Flock dynamics, bullying and introductions


In the Brooder
6 Years
Jul 15, 2013
Need a little advice about flock dynamics, bullying and introductions. We have a white leghorn that was the sole survivor of a fox attack a few months ago that got badly beaten up 2 weeks ago by our new flock overnight in the coop. They had been together for a couple months and are all sweet birds, though when out of the coop it would be fair to say she was a loner. They had been spending a lot of time indoors while we were working on our outdoor run which is now finished and I'm wondering if that, combined with the arrival of spring made everyone go crazy. Our roo is also very amorous with her and she is terrified of him.

I have had her recouperating from her wounds in the house since, and yesterday finished putting together her "summer house" so that she can be separated overnight at least. We have two new birds coming this weekend that I am hoping to put with her in the new coop so she has some company, one of whom is also white at the suggestion of a knowledgable friend to hopefully stop her from being singled out. Should I wait to put her into the new coop at the same time as the newcomers on Sunday, or should I let her have a couple days to get used to her new digs alone? She has been in the other coop for close to a year so I don't want her to be confused about which one to go in. And I'm wondering if I should even pick who rooms with her or let them figure it out themselves? Should I peel one of the others off to put in with the leghorn and have the new two in with the others instead?

The goal is to have everyone share the outdoor space and just break up at night. Sorry this is so long, and thanks in advance for any and all advice, we really want to have some harmony in our flock!!

Background info: Our flock consists of an Americauna roo, a black maran, easter egger and orpington x that came from the same farm. The maran stays with the roo and is top of the pecking order of the girls, the easter egger is bottom of the pecking order and the orpington x is pretty flighty. Our new birds are a cochin and sussex, and were both close to the bottom of the pecking order at their current home. The outdoor space they have is close to 2000 sq ft.
Injury behind her comb indicates rooster is investing too much effort mating with her. Some roosters do that. Re-integration back into flock should be a priority. Can you confine within area occupied by flock where they can hear and see her but not get to her? Once they and rooster get used to her then interactions should be less intense.

You related earlier that hen was attacked at night. Did this even occur under cover of darkness?
Makes sense. Poor thing.

Yes it happened some time between when I locked them up at dusk and 8am the next morning. Though that day day she was gone (at the time we were free ranging) all day and didn't return to the coop until very late. Usually she would be in the front of our house in the flower beds, I have never known her to be out of sight, let alone gone all day. I actually thought she had been taken by a predator and was very relieved when she showed up that evening. There may have been a smaller injury then that I just didn't notice when she jumped in there, but the worst of it certainly happened before I let them out in the morning.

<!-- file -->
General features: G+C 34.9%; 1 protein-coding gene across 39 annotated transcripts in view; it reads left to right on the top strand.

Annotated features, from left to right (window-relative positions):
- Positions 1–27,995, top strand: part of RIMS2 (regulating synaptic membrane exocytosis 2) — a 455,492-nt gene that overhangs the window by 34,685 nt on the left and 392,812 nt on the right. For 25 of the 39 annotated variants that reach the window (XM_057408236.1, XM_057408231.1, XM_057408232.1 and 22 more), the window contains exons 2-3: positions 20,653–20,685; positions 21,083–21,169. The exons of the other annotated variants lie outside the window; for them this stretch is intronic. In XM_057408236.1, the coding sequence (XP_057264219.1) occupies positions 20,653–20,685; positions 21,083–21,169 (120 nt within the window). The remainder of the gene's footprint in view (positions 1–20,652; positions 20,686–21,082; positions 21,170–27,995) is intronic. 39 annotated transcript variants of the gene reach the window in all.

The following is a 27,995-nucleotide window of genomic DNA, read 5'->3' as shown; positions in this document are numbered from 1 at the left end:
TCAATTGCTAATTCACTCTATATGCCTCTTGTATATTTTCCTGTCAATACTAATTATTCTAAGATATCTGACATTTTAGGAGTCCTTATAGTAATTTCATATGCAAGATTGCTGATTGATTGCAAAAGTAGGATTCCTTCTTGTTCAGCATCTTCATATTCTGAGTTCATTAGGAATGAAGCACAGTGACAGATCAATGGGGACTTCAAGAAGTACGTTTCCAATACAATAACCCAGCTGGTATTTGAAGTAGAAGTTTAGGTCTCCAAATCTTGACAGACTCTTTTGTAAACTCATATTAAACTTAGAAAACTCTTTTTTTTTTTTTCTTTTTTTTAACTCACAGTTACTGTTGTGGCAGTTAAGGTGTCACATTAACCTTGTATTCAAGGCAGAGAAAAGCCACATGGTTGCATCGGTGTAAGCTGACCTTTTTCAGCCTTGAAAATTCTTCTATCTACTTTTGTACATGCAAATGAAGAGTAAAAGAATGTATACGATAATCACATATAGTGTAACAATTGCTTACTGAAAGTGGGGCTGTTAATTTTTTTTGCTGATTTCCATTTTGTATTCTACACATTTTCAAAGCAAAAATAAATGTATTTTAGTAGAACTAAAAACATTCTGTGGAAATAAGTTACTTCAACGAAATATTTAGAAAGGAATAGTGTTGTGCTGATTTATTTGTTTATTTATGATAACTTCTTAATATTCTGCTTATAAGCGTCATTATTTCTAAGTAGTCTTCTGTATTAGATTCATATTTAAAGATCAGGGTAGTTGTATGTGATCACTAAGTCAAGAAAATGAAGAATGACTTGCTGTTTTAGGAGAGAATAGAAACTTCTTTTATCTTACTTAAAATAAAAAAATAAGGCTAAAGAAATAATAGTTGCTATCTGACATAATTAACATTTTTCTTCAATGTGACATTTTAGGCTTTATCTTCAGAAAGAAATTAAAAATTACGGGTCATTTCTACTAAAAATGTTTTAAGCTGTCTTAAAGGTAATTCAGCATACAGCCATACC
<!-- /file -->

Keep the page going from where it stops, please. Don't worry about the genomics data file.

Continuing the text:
Hopefully having two new birds will take some of his attention off her. I am going to section off an area of the outdoor run tomorrow for her and the newcomers.
Try to show a current image that includes injury site. Wound as you describe could be serious or nothing beyond unsightly. My birds occasionally ding each other up and with nearly white birds the damage can look a lot worse than it would on a darker bird.
Just to give an update for those interested. After three weeks, the deep wound on her head has healed. I treated it with Vetricyn three times daily and kept her in the house with us. She has a little scar and a weird bump where the tissue healed but is otherwise good as new.

I purchased a second small coop for her, and sectioned it off within the larger run for her. I also acquired two new chickens, one of which is also white. They spend a week alone with her at first, she actually pecked at them and seems to be queen bee of that threesome! After a week I let everyone in together, and they are doing great. Inevitably there has been some pecking but she seems to have re-established herself in the middle of the pecking order. The three of them are always together, they are a flock within the flock, but everyone gets along just fine. I also put an extra feeder and waterer outside so that there are three, to prevent any issues with fighting over food. The rooster definitely likes the other white chicken too, so that was great advice. We now have a happy harmonious flock!

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